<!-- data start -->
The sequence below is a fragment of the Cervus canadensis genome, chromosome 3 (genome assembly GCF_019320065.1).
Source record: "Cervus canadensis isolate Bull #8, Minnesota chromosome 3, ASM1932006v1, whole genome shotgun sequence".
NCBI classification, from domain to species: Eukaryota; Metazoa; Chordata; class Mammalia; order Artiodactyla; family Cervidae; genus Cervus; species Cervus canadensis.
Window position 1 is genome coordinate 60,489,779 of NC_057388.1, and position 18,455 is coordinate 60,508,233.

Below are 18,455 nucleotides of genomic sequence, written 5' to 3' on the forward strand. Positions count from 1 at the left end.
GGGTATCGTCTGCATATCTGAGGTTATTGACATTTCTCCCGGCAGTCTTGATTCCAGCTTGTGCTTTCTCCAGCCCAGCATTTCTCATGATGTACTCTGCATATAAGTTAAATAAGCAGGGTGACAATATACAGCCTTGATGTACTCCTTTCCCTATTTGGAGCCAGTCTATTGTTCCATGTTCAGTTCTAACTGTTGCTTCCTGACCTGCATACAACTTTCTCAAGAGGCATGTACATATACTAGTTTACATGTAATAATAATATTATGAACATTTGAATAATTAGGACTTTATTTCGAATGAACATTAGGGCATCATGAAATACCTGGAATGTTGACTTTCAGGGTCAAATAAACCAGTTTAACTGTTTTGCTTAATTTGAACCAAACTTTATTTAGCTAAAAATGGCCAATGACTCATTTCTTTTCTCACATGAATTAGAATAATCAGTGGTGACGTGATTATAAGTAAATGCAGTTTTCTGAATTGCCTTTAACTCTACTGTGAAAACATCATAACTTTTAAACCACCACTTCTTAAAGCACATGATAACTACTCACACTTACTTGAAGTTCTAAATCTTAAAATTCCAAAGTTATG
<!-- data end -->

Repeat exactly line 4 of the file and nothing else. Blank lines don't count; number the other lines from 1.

Window position 1 is genome coordinate 60,489,779 of NC_057388.1, and position 18,455 is coordinate 60,508,233.